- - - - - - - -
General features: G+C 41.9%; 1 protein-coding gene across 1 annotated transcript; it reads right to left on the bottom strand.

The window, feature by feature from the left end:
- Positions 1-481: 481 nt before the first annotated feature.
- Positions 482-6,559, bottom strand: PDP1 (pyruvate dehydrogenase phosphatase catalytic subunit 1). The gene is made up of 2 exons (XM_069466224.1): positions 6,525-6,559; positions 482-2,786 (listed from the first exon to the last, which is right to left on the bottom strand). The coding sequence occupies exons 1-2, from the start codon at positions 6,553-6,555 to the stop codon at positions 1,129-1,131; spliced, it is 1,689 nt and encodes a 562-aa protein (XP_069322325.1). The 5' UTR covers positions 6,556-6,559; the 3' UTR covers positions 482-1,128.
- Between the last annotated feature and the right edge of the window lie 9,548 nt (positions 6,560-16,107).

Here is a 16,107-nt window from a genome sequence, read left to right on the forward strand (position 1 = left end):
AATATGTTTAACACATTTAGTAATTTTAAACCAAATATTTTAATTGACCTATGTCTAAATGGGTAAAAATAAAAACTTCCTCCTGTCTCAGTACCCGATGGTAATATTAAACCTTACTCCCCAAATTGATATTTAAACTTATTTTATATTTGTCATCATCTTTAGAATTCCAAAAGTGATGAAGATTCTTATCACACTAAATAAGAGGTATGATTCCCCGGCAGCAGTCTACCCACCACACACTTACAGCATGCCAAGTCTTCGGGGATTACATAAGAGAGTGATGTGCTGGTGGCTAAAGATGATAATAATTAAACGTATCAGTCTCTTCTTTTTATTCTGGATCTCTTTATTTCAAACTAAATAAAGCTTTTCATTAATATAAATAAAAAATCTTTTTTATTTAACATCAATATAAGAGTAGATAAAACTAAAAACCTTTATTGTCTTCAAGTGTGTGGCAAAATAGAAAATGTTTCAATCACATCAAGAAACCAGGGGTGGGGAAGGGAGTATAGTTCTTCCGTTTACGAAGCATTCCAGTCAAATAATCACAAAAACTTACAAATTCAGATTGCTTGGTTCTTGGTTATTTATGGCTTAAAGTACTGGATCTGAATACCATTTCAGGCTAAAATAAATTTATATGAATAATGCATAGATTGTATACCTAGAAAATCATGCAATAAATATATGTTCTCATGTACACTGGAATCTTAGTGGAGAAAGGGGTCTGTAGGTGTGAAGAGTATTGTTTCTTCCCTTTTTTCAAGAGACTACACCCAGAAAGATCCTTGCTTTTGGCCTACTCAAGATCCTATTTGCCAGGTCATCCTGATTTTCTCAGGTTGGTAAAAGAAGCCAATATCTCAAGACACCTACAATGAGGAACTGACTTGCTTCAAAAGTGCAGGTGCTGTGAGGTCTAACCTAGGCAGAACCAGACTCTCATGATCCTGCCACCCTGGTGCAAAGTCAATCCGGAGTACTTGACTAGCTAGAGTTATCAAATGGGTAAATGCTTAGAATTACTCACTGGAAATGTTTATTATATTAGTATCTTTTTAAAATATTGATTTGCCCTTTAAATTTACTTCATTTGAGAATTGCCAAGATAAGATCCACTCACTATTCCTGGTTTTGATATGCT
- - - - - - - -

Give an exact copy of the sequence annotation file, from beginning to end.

General features: G+C 41.9%; 1 protein-coding gene across 1 annotated transcript; it reads right to left on the bottom strand.

The window, feature by feature from the left end:
- Positions 1-481: 481 nt before the first annotated feature.
- Positions 482-6,559, bottom strand: PDP1 (pyruvate dehydrogenase phosphatase catalytic subunit 1). The gene is made up of 2 exons (XM_069466224.1): positions 6,525-6,559; positions 482-2,786 (listed from the first exon to the last, which is right to left on the bottom strand). The coding sequence occupies exons 1-2, from the start codon at positions 6,553-6,555 to the stop codon at positions 1,129-1,131; spliced, it is 1,689 nt and encodes a 562-aa protein (XP_069322325.1). The 5' UTR covers positions 6,556-6,559; the 3' UTR covers positions 482-1,128.
- Between the last annotated feature and the right edge of the window lie 9,548 nt (positions 6,560-16,107).

Here is a 16,107-nt window from a genome sequence, read left to right on the forward strand (position 1 = left end):
AATATGTTTAACACATTTAGTAATTTTAAACCAAATATTTTAATTGACCTATGTCTAAATGGGTAAAAATAAAAACTTCCTCCTGTCTCAGTACCCGATGGTAATATTAAACCTTACTCCCCAAATTGATATTTAAACTTATTTTATATTTGTCATCATCTTTAGAATTCCAAAAGTGATGAAGATTCTTATCACACTAAATAAGAGGTATGATTCCCCGGCAGCAGTCTACCCACCACACACTTACAGCATGCCAAGTCTTCGGGGATTACATAAGAGAGTGATGTGCTGGTGGCTAAAGATGATAATAATTAAACGTATCAGTCTCTTCTTTTTATTCTGGATCTCTTTATTTCAAACTAAATAAAGCTTTTCATTAATATAAATAAAAAATCTTTTTTATTTAACATCAATATAAGAGTAGATAAAACTAAAAACCTTTATTGTCTTCAAGTGTGTGGCAAAATAGAAAATGTTTCAATCACATCAAGAAACCAGGGGTGGGGAAGGGAGTATAGTTCTTCCGTTTACGAAGCATTCCAGTCAAATAATCACAAAAACTTACAAATTCAGATTGCTTGGTTCTTGGTTATTTATGGCTTAAAGTACTGGATCTGAATACCATTTCAGGCTAAAATAAATTTATATGAATAATGCATAGATTGTATACCTAGAAAATCATGCAATAAATATATGTTCTCATGTACACTGGAATCTTAGTGGAGAAAGGGGTCTGTAGGTGTGAAGAGTATTGTTTCTTCCCTTTTTTCAAGAGACTACACCCAGAAAGATCCTTGCTTTTGGCCTACTCAAGATCCTATTTGCCAGGTCATCCTGATTTTCTCAGGTTGGTAAAAGAAGCCAATATCTCAAGACACCTACAATGAGGAACTGACTTGCTTCAAAAGTGCAGGTGCTGTGAGGTCTAACCTAGGCAGAACCAGACTCTCATGATCCTGCCACCCTGGTGCAAAGTCAATCCGGAGTACTTGACTAGCTAGAGTTATCAAATGGGTAAATGCTTAGAATTACTCACTGGAAATGTTTATTATATTAGTATCTTTTTAAAATATTGATTTGCCCTTTAAATTTACTTCATTTGAGAATTGCCAAGATAAGATCCACTCACTATTCCTGGTTTTGATATGCT